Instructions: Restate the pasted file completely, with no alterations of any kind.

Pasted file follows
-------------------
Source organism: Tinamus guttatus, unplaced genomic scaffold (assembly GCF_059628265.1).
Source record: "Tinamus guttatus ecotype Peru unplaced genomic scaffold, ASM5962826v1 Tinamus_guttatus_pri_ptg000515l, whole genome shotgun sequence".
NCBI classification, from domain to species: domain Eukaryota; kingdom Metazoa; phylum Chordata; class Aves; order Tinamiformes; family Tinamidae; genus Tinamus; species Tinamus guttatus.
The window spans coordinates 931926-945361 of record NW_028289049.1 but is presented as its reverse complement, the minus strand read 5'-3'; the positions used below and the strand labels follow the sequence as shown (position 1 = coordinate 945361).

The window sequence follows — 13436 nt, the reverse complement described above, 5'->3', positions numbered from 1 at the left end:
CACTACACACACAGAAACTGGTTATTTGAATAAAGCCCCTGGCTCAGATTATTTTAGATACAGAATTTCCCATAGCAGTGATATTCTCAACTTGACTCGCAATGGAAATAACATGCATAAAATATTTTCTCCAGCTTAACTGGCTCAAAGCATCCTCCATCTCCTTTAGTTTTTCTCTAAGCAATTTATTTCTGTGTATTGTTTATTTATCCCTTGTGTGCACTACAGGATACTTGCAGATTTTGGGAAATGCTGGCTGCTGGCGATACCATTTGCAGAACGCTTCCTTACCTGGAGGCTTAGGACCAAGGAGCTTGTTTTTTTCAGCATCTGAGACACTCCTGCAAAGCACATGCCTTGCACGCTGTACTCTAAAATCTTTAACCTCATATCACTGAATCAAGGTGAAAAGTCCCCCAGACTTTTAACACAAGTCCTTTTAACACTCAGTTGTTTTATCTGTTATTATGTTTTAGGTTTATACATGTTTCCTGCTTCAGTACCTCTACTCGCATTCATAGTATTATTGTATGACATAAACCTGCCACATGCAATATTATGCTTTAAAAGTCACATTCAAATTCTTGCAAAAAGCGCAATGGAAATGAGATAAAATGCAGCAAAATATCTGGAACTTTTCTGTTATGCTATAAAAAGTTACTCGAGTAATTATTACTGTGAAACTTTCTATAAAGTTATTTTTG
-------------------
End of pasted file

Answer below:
Source organism: Tinamus guttatus, unplaced genomic scaffold (assembly GCF_059628265.1).
Source record: "Tinamus guttatus ecotype Peru unplaced genomic scaffold, ASM5962826v1 Tinamus_guttatus_pri_ptg000515l, whole genome shotgun sequence".
NCBI classification, from domain to species: domain Eukaryota; kingdom Metazoa; phylum Chordata; class Aves; order Tinamiformes; family Tinamidae; genus Tinamus; species Tinamus guttatus.
The window spans coordinates 931926-945361 of record NW_028289049.1 but is presented as its reverse complement, the minus strand read 5'-3'; the positions used below and the strand labels follow the sequence as shown (position 1 = coordinate 945361).

The window sequence follows — 13436 nt, the reverse complement described above, 5'->3', positions numbered from 1 at the left end:
CACTACACACACAGAAACTGGTTATTTGAATAAAGCCCCTGGCTCAGATTATTTTAGATACAGAATTTCCCATAGCAGTGATATTCTCAACTTGACTCGCAATGGAAATAACATGCATAAAATATTTTCTCCAGCTTAACTGGCTCAAAGCATCCTCCATCTCCTTTAGTTTTTCTCTAAGCAATTTATTTCTGTGTATTGTTTATTTATCCCTTGTGTGCACTACAGGATACTTGCAGATTTTGGGAAATGCTGGCTGCTGGCGATACCATTTGCAGAACGCTTCCTTACCTGGAGGCTTAGGACCAAGGAGCTTGTTTTTTTCAGCATCTGAGACACTCCTGCAAAGCACATGCCTTGCACGCTGTACTCTAAAATCTTTAACCTCATATCACTGAATCAAGGTGAAAAGTCCCCCAGACTTTTAACACAAGTCCTTTTAACACTCAGTTGTTTTATCTGTTATTATGTTTTAGGTTTATACATGTTTCCTGCTTCAGTACCTCTACTCGCATTCATAGTATTATTGTATGACATAAACCTGCCACATGCAATATTATGCTTTAAAAGTCACATTCAAATTCTTGCAAAAAGCGCAATGGAAATGAGATAAAATGCAGCAAAATATCTGGAACTTTTCTGTTATGCTATAAAAAGTTACTCGAGTAATTATTACTGTGAAACTTTCTATAAAGTTATTTTTG